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Bloomberg Pledges $15 Million To Help Prop Up Battered Paris Climate Deal

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Former New York Mayor Michael Bloomberg will fork over $15 million to help fund money that the UN will lose after President Donald Trump pulled the U.S. out of the Paris climate agreement.

Bloomberg’s charitable organization, Bloomberg Philanthropies, announced Thursday that it would finance the U.S.’ share of the administrative costs of the UN Framework Convention on Climate Change, the mechanism required to keep the nearly 200-member nation deal upright.

“Americans are not walking away from the Paris Climate Agreement. Just the opposite — we are forging ahead,” he said in a statement Thursday shortly after the president moved to leave the deal.

Trump pulled the U.S. out of the non-binding deal, which obligated the country to reduce greenhouse gas emissions by 28 percent below 2005 levels by 2025. Former President Barack Obama pledged $3 billion to help poorer countries like China and India to reduce their emissions.

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India, for its part, signed the deal in 2016 under the implicit understanding that developed nations such as the U.S. would provide it with $2.5 trillion over 15 years to help reduce greenhouse gasses. Bloomberg is adding a relatively small bundle to that pot.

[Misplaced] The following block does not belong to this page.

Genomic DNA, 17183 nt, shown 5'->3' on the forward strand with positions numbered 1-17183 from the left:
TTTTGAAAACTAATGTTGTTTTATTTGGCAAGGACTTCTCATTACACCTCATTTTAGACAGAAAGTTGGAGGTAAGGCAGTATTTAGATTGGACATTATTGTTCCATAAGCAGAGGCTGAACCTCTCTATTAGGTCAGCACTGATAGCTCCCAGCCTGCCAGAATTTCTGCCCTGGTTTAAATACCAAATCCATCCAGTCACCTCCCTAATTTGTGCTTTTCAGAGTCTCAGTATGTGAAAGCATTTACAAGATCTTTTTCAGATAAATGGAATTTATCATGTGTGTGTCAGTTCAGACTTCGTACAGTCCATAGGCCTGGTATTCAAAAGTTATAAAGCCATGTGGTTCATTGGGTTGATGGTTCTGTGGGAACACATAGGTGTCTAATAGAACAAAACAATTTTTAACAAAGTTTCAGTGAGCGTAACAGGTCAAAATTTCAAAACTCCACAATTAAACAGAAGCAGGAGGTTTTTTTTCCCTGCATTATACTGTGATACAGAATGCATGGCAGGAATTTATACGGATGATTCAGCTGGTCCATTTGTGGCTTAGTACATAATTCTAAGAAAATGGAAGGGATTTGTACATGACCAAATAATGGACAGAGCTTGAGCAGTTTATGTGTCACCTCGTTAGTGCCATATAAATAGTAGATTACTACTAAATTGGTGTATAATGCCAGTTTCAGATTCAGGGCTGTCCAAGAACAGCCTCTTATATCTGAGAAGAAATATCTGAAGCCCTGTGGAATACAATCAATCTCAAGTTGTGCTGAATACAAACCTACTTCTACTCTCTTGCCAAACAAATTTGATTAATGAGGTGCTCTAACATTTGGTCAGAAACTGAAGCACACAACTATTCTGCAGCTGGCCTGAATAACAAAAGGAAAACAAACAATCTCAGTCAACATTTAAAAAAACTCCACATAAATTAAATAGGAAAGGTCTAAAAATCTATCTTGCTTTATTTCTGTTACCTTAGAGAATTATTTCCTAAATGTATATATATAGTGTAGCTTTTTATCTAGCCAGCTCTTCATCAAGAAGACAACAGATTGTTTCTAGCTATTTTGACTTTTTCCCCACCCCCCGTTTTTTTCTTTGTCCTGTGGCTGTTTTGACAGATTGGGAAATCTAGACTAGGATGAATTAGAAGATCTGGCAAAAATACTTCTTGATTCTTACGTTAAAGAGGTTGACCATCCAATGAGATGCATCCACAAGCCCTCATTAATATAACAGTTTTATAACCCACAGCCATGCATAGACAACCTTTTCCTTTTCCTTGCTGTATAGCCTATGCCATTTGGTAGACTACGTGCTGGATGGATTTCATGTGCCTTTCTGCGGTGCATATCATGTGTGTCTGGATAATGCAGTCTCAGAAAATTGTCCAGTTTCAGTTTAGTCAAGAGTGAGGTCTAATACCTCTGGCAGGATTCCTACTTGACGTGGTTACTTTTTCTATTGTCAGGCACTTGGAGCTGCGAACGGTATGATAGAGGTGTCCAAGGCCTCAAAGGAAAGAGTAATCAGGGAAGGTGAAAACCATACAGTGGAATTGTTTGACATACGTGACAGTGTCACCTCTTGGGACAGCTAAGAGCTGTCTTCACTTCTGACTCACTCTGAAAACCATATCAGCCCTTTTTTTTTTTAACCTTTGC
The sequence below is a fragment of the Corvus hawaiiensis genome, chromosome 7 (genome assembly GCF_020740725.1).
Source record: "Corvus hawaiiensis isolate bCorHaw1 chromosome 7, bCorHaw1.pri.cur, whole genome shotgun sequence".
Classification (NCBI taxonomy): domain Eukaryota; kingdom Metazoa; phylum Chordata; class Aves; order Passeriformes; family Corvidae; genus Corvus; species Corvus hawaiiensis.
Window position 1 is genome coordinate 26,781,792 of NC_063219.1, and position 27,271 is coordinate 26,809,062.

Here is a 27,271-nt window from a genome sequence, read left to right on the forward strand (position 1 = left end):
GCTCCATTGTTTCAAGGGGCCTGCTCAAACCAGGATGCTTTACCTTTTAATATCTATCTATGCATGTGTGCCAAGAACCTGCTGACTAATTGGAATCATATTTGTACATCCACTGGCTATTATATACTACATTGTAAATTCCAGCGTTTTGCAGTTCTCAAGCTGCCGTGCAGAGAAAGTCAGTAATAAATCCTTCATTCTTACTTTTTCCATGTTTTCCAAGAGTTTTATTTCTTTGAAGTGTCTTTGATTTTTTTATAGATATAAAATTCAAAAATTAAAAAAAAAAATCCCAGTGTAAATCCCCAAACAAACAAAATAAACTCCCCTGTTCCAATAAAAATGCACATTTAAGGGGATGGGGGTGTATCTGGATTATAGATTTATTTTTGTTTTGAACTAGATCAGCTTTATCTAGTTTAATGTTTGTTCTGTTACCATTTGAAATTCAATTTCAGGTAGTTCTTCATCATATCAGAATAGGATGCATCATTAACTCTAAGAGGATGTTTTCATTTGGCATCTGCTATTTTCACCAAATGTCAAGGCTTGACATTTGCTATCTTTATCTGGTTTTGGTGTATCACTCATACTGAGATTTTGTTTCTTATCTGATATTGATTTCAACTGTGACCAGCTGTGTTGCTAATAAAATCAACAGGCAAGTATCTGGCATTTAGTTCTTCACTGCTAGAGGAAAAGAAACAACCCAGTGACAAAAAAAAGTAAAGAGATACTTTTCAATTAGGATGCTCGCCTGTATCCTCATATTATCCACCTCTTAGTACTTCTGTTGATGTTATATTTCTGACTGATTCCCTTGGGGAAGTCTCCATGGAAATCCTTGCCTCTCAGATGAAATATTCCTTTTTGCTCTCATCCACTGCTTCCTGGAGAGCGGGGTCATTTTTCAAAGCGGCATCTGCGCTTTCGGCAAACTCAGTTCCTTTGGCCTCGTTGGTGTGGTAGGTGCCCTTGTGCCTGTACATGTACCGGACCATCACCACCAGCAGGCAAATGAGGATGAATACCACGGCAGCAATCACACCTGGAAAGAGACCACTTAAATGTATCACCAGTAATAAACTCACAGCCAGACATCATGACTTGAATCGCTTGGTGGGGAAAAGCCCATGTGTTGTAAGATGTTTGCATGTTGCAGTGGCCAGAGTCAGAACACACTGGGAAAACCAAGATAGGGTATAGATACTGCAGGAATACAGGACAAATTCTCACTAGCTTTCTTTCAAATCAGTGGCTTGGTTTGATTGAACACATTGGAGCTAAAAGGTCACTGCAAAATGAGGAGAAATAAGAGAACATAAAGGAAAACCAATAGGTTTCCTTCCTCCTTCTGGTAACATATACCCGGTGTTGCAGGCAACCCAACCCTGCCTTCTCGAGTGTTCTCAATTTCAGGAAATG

China and India are two of the world’s largest carbon polluters. Neither country has indicated a willingness to downsize their sizeable investments in coal production.

Bloomberg, who supported former Secretary of State Hillary Clinton during the 2016 presidential election, believes that he can cobble enough money from several mayors around the country to help finance the hefty price tag attached to the complex accord.

“Mayors, governors, and business leaders from both political parties are signing onto a statement of support that we will submit to the UN — and together, we will reach the emission reduction goals that the U.S. made in Paris in 2015,” he wrote. The former mayor is a public opponent of Trump’s environmental policies.

UN officials thanked Bloomberg for his generous offer but hinted that the deal can only be met if countries pool their resources.

“While funding from governments remains central to our work, this kind of support is crucial for the work of the Secretariat to assist nations in their efforts to implement their commitments under the Paris Climate Change Agreement,” Patricia Espinosa, executive secretary of the UN Framework Convention on Climate Change, said in response to the billionaire’s offer.

Trump’s decision means the U.S. will no longer be dropping billions of dollars into the Green Climate Fund. Nearly 40 countries pledged to shovel a total of about $10 billion into the fund to help developing nations reduce greenhouse gas emissions. The U.S.’ total would have been $3.5 billion, or nearly half of the total.

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